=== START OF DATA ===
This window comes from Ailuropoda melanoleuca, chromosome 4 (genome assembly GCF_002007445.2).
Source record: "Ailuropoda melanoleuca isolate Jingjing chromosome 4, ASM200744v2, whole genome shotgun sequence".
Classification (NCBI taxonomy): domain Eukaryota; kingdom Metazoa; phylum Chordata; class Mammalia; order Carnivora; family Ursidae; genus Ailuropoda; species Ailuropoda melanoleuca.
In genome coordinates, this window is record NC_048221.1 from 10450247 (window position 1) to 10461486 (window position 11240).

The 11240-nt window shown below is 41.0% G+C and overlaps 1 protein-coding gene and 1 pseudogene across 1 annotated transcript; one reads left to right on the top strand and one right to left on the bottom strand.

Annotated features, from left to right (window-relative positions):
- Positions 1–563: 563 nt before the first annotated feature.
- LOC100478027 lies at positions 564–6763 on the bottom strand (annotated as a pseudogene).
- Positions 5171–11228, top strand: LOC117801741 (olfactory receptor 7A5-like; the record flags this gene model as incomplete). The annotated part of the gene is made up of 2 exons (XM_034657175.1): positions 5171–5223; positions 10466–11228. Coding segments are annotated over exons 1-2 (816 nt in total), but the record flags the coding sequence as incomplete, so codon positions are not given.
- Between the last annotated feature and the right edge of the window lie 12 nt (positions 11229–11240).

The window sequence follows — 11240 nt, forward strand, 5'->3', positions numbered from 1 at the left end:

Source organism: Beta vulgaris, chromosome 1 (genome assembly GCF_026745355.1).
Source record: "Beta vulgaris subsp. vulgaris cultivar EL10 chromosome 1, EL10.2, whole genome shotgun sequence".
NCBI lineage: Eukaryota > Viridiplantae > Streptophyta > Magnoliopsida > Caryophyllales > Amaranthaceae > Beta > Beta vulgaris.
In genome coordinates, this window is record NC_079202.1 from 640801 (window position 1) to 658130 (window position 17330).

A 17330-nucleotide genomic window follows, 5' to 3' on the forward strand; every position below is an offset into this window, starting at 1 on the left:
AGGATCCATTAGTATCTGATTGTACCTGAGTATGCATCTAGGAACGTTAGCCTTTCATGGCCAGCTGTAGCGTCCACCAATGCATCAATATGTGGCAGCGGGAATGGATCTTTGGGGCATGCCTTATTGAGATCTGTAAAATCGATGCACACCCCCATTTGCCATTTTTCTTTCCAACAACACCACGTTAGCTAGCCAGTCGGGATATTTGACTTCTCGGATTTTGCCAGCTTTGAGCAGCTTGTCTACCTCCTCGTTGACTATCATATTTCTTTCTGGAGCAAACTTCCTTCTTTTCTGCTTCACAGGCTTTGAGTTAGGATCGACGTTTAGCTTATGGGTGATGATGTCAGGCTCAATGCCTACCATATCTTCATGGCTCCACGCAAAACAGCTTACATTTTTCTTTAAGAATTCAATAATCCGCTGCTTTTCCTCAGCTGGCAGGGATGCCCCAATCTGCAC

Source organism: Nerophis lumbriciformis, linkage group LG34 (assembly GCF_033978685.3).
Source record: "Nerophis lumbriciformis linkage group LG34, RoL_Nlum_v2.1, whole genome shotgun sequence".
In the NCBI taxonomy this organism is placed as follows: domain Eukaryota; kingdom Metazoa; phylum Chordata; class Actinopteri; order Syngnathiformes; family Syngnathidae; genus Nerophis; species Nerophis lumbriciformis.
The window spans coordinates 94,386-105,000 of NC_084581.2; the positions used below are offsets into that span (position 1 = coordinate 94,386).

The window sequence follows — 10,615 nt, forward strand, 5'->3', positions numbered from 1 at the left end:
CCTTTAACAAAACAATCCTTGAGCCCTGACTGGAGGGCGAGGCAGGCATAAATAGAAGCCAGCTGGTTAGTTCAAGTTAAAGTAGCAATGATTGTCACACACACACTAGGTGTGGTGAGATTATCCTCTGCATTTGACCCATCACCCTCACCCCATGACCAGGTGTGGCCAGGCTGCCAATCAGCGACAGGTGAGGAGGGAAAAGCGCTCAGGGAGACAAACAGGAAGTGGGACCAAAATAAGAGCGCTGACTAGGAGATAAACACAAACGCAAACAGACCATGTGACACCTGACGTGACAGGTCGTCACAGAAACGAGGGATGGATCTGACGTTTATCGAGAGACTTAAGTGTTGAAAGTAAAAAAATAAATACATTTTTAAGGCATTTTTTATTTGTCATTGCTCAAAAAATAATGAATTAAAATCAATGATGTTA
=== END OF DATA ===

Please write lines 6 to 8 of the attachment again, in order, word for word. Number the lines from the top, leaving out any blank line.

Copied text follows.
Annotated features, from left to right (window-relative positions):
- Positions 1–563: 563 nt before the first annotated feature.
- LOC100478027 lies at positions 564–6763 on the bottom strand (annotated as a pseudogene).